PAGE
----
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Time and space profiling of NMDA receptor co-agonist functions

Abstract : The N-Methyl D-Aspartic acid (NMDA) receptors (NMDAR) are key tetrameric ionotropic glutamate receptors that transduce glutamatergic signals throughout the central nervous system (CNS) and spinal cord. Although NMDARs are diverse in their subunit composition, subcellular localization, and biophysical and pharmacological properties, their activation always requires the binding of a co-agonist that has long been thought to be glycine. However, intense research over the last decade has challenged this classical model by showing that another amino acid, d-serine, is the preferential co-agonist for a subset of synaptic NMDARs in many areas of the adult brain. Nowadays, a totally new picture of glutamatergic synapses at work is emerging where both glycine and d-serine are involved in a complex interplay to regulate NMDAR functions in the CNS following time and space constraints. The purpose of this review was to highlight the particular role of each co-agonist in modulating NMDAR-dependent activities in healthy and diseased brains. We have herein integrated our most advanced knowledge of how glycine and d-serine may orchestrate synapse dynamics and drive neuronal network activity in a time- and synapse-specific manner and how changes in synaptic availability of these amino acids may contribute to cognitive impairments such as those associated with healthy aging, epilepsy, and schizophrenia.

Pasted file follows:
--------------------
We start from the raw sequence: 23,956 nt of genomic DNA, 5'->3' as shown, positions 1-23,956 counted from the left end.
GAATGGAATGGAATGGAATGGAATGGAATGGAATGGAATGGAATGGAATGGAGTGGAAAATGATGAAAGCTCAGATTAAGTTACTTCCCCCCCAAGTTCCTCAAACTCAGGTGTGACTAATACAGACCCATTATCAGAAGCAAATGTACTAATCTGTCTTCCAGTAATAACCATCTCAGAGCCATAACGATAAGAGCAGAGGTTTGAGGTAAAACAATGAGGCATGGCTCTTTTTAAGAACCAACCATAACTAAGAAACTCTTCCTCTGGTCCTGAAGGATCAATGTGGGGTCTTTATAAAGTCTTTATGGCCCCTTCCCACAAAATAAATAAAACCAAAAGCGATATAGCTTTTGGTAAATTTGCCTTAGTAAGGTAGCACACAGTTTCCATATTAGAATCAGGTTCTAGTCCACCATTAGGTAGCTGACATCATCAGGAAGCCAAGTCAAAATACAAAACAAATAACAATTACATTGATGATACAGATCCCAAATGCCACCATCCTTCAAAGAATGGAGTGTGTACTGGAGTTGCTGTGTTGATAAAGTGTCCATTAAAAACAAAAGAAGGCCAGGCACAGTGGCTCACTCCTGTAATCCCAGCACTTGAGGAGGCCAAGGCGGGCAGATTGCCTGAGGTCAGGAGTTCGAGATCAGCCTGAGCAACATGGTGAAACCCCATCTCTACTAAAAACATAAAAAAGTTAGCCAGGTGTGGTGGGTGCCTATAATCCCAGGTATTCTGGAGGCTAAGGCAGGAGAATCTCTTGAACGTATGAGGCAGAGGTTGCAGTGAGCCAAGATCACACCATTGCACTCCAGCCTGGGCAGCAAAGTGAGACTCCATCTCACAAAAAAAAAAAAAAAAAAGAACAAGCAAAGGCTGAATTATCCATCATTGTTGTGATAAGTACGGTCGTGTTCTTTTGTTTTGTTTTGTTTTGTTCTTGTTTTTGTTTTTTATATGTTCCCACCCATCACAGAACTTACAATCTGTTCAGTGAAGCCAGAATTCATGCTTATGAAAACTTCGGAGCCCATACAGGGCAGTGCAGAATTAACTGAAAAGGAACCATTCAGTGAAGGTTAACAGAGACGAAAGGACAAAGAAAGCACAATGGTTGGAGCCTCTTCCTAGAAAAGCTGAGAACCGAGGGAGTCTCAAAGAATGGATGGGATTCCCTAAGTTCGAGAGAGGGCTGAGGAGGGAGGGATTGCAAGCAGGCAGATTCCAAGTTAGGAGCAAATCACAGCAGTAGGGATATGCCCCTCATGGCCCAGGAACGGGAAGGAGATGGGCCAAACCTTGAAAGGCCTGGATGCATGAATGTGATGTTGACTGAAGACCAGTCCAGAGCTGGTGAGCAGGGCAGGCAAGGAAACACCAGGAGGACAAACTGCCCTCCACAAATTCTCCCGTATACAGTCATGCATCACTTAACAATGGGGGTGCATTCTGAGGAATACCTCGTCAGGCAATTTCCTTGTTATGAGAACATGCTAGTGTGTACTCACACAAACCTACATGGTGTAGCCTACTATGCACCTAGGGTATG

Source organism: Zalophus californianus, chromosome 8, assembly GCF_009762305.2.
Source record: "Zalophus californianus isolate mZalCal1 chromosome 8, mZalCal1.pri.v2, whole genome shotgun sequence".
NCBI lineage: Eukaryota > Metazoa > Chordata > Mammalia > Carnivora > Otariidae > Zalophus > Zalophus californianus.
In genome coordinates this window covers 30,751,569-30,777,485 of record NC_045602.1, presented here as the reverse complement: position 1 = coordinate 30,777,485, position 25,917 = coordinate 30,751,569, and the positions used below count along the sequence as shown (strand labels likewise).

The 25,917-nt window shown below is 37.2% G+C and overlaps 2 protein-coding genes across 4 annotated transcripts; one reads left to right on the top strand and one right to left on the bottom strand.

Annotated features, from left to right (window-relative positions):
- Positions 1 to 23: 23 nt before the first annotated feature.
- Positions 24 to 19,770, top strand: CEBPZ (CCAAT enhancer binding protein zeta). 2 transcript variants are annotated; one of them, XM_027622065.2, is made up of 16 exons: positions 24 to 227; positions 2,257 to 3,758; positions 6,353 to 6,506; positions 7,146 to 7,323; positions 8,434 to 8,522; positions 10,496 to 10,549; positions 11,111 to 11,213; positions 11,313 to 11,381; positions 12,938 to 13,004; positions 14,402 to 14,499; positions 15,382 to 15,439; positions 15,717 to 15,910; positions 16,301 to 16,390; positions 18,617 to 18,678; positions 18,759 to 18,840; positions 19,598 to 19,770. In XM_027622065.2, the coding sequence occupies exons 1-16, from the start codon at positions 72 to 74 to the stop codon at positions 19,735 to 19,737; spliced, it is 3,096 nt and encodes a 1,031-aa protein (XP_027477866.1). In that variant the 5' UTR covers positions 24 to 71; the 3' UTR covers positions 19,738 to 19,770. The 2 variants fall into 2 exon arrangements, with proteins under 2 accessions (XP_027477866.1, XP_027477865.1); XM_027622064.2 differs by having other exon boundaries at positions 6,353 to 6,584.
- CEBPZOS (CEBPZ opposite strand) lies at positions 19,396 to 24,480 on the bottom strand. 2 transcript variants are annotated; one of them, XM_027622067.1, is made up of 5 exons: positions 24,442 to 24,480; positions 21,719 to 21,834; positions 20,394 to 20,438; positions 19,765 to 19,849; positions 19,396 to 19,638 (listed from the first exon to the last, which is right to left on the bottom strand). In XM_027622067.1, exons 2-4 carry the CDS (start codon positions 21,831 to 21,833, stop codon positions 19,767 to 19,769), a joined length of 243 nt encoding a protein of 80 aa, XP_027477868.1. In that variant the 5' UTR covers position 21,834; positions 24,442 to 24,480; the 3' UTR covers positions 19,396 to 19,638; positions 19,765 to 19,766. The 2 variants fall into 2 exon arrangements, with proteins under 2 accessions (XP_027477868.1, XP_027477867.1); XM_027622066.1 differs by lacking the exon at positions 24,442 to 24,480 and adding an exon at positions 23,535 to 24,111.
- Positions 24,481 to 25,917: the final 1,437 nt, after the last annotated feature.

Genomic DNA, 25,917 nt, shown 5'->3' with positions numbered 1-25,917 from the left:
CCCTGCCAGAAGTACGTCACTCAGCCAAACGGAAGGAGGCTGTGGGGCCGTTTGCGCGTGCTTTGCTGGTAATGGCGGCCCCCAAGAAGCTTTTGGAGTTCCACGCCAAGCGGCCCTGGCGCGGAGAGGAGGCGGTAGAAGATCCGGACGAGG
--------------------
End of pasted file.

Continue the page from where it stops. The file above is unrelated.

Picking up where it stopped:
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Submitted on : Wednesday, July 24, 2019 - 2:33:30 PM
Last modification on : Friday, August 5, 2022 - 11:56:28 AM

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Jean-Pierre Mothet, Matildé Le Bail, Jean-Marie Billard. Time and space profiling of NMDA receptor co-agonist functions. Journal of Neurochemistry, Wiley, 2015, 135 (2), pp.210-225. ⟨10.1111/jnc.13204⟩. ⟨hal-02193381⟩

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